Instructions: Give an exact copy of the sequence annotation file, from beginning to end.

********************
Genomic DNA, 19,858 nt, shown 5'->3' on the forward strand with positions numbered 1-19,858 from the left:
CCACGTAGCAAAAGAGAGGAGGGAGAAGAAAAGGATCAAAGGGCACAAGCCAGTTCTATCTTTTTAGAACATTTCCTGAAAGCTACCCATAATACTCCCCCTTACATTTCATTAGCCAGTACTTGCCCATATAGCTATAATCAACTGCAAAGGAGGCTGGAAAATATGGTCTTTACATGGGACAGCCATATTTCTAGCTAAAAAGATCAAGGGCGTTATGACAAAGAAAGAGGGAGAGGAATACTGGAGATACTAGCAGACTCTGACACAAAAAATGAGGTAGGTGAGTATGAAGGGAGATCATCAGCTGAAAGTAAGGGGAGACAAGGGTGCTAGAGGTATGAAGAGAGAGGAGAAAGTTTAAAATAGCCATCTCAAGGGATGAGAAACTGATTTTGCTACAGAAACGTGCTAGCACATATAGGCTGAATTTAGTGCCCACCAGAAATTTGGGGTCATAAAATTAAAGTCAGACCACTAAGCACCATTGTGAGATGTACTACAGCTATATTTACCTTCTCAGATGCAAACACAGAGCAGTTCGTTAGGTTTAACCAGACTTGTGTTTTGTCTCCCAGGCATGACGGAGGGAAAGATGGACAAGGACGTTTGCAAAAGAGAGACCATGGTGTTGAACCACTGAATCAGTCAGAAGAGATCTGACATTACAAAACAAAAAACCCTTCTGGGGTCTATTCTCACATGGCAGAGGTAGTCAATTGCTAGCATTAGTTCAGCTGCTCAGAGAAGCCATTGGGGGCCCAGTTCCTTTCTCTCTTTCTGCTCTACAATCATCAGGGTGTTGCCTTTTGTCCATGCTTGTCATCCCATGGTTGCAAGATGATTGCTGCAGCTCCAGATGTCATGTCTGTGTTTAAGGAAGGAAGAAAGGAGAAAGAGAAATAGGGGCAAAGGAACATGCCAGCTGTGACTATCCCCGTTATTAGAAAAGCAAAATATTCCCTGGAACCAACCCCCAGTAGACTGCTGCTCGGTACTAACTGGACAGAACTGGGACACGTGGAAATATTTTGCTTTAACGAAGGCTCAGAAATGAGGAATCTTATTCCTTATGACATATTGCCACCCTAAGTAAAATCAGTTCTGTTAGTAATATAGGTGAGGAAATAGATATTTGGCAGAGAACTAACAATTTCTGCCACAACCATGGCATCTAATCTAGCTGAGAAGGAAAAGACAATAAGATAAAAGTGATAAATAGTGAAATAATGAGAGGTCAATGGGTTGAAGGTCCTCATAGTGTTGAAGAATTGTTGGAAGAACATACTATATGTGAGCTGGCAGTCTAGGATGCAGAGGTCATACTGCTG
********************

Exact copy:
Genomic DNA, 19,858 nt, shown 5'->3' on the forward strand with positions numbered 1-19,858 from the left:
CCACGTAGCAAAAGAGAGGAGGGAGAAGAAAAGGATCAAAGGGCACAAGCCAGTTCTATCTTTTTAGAACATTTCCTGAAAGCTACCCATAATACTCCCCCTTACATTTCATTAGCCAGTACTTGCCCATATAGCTATAATCAACTGCAAAGGAGGCTGGAAAATATGGTCTTTACATGGGACAGCCATATTTCTAGCTAAAAAGATCAAGGGCGTTATGACAAAGAAAGAGGGAGAGGAATACTGGAGATACTAGCAGACTCTGACACAAAAAATGAGGTAGGTGAGTATGAAGGGAGATCATCAGCTGAAAGTAAGGGGAGACAAGGGTGCTAGAGGTATGAAGAGAGAGGAGAAAGTTTAAAATAGCCATCTCAAGGGATGAGAAACTGATTTTGCTACAGAAACGTGCTAGCACATATAGGCTGAATTTAGTGCCCACCAGAAATTTGGGGTCATAAAATTAAAGTCAGACCACTAAGCACCATTGTGAGATGTACTACAGCTATATTTACCTTCTCAGATGCAAACACAGAGCAGTTCGTTAGGTTTAACCAGACTTGTGTTTTGTCTCCCAGGCATGACGGAGGGAAAGATGGACAAGGACGTTTGCAAAAGAGAGACCATGGTGTTGAACCACTGAATCAGTCAGAAGAGATCTGACATTACAAAACAAAAAACCCTTCTGGGGTCTATTCTCACATGGCAGAGGTAGTCAATTGCTAGCATTAGTTCAGCTGCTCAGAGAAGCCATTGGGGGCCCAGTTCCTTTCTCTCTTTCTGCTCTACAATCATCAGGGTGTTGCCTTTTGTCCATGCTTGTCATCCCATGGTTGCAAGATGATTGCTGCAGCTCCAGATGTCATGTCTGTGTTTAAGGAAGGAAGAAAGGAGAAAGAGAAATAGGGGCAAAGGAACATGCCAGCTGTGACTATCCCCGTTATTAGAAAAGCAAAATATTCCCTGGAACCAACCCCCAGTAGACTGCTGCTCGGTACTAACTGGACAGAACTGGGACACGTGGAAATATTTTGCTTTAACGAAGGCTCAGAAATGAGGAATCTTATTCCTTATGACATATTGCCACCCTAAGTAAAATCAGTTCTGTTAGTAATATAGGTGAGGAAATAGATATTTGGCAGAGAACTAACAATTTCTGCCACAACCATGGCATCTAATCTAGCTGAGAAGGAAAAGACAATAAGATAAAAGTGATAAATAGTGAAATAATGAGAGGTCAATGGGTTGAAGGTCCTCATAGTGTTGAAGAATTGTTGGAAGAACATACTATATGTGAGCTGGCAGTCTAGGATGCAGAGGTCATACTGCTG